‘Drone’ is a subversive drama about the ripple effects of death

‘Drone’ is a subversive drama about the ripple effects of death

You’d be forgiven for glancing at the movie poster for Drone and assuming it’s an action thriller: after all, it’s got action veteran Sean Bean (Game of Thrones) front and centre, and it’s about a highly divisive form of warfare.

No disrespect to action thrillers like Eye in the Sky and Good Kill that explore the mass casualties and geopolitical ramifications of drone warfare, but Drone isn’t one of those movies.

Instead, Drone – which is one of several locally produced films screening this weekend as part of the 2018 Maple Ridge Festival of BC Film – is “an art house drama that’s subversive and political,” according to its co-writer and director, Jason Bourque, in a recent phone interview.

Drone is about two men: Neil Wistin, played by Bean, a CIA contractor who deploys hellfire missiles on Middle Eastern targets out of an office in the States, and Imir, portrayed by busy Vancouver actor Patrick Sabongui (Homeland, The Flash, The Art of More), whose wife and daughter are killed when Neil drops a missile on a target in Karachi. Mary McCormack plays Neil’s troubled wife and Maxwell Haynes turns in a stellar performance as Neil’s teenaged son. Much of the action takes place in the Wistins’ suburban home.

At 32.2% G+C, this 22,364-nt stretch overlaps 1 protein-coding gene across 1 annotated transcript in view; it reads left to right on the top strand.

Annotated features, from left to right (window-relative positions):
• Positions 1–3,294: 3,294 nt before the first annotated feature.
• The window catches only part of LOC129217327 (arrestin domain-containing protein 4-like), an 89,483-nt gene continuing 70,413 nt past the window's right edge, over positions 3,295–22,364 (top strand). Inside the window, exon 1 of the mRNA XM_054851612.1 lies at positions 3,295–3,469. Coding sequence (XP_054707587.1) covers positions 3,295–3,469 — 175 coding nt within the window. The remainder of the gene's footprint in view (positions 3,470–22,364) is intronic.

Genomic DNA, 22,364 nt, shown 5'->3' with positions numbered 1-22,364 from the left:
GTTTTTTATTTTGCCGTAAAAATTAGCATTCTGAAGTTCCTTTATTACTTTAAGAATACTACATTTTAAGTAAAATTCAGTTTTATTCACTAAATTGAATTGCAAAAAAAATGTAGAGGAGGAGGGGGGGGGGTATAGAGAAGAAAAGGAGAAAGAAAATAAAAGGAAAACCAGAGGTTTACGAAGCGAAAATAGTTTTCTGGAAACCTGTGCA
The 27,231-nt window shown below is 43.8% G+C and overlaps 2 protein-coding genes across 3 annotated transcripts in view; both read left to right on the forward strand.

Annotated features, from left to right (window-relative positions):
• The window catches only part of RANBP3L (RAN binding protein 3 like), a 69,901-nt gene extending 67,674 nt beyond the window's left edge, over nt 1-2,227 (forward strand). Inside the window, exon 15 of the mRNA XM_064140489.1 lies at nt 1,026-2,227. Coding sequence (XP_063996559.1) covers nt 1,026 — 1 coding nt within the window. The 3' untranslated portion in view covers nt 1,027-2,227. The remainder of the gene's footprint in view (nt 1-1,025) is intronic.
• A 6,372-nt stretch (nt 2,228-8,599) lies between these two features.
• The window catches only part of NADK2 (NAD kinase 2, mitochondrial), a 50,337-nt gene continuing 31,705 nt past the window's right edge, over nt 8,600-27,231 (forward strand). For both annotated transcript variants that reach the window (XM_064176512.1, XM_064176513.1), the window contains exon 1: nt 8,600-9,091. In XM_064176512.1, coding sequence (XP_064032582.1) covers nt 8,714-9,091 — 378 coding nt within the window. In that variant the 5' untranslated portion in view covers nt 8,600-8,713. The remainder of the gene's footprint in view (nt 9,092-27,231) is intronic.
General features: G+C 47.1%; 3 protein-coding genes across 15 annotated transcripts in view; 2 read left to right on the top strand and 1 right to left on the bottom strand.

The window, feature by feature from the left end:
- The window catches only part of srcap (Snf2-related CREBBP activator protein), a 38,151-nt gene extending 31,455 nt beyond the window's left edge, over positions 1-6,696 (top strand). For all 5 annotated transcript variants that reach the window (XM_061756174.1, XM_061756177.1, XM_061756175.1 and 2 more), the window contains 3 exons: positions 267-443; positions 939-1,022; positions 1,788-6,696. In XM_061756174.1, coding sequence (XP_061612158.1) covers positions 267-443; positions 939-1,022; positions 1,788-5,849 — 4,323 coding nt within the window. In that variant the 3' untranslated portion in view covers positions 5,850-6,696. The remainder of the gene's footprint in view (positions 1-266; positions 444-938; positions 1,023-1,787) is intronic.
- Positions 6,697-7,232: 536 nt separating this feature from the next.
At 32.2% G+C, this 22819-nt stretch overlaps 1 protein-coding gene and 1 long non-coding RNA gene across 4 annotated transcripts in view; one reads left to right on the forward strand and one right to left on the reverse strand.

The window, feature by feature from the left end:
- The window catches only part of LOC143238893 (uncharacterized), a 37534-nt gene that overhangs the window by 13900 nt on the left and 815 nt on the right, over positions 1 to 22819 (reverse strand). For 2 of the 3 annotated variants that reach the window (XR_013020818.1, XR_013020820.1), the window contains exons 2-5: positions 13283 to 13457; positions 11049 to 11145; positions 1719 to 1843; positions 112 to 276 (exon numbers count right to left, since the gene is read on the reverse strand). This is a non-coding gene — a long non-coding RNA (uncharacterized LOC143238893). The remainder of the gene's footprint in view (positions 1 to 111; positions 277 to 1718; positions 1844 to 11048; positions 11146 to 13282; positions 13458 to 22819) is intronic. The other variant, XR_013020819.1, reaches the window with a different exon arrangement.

Drone is precisely what you’d expect from Bourque, director of the critically acclaimed 2014 sleeper hit Black Fly, about estranged brothers – one a shy kid, the other a serial killer – who reconnect in a remote house after years apart (If you’re looking for something unexpected and haunting with which to celebrate National Canadian Film Day on April 18, YVR Screen Scene is proud to recommend ‘Black Fly’. –Ed.).

“Ultimately, it’s about these two men with battling ideologies and they’re going to collide and something horrible is going to happen,” says Bourque. “It deals very much with the ripple effects of death.”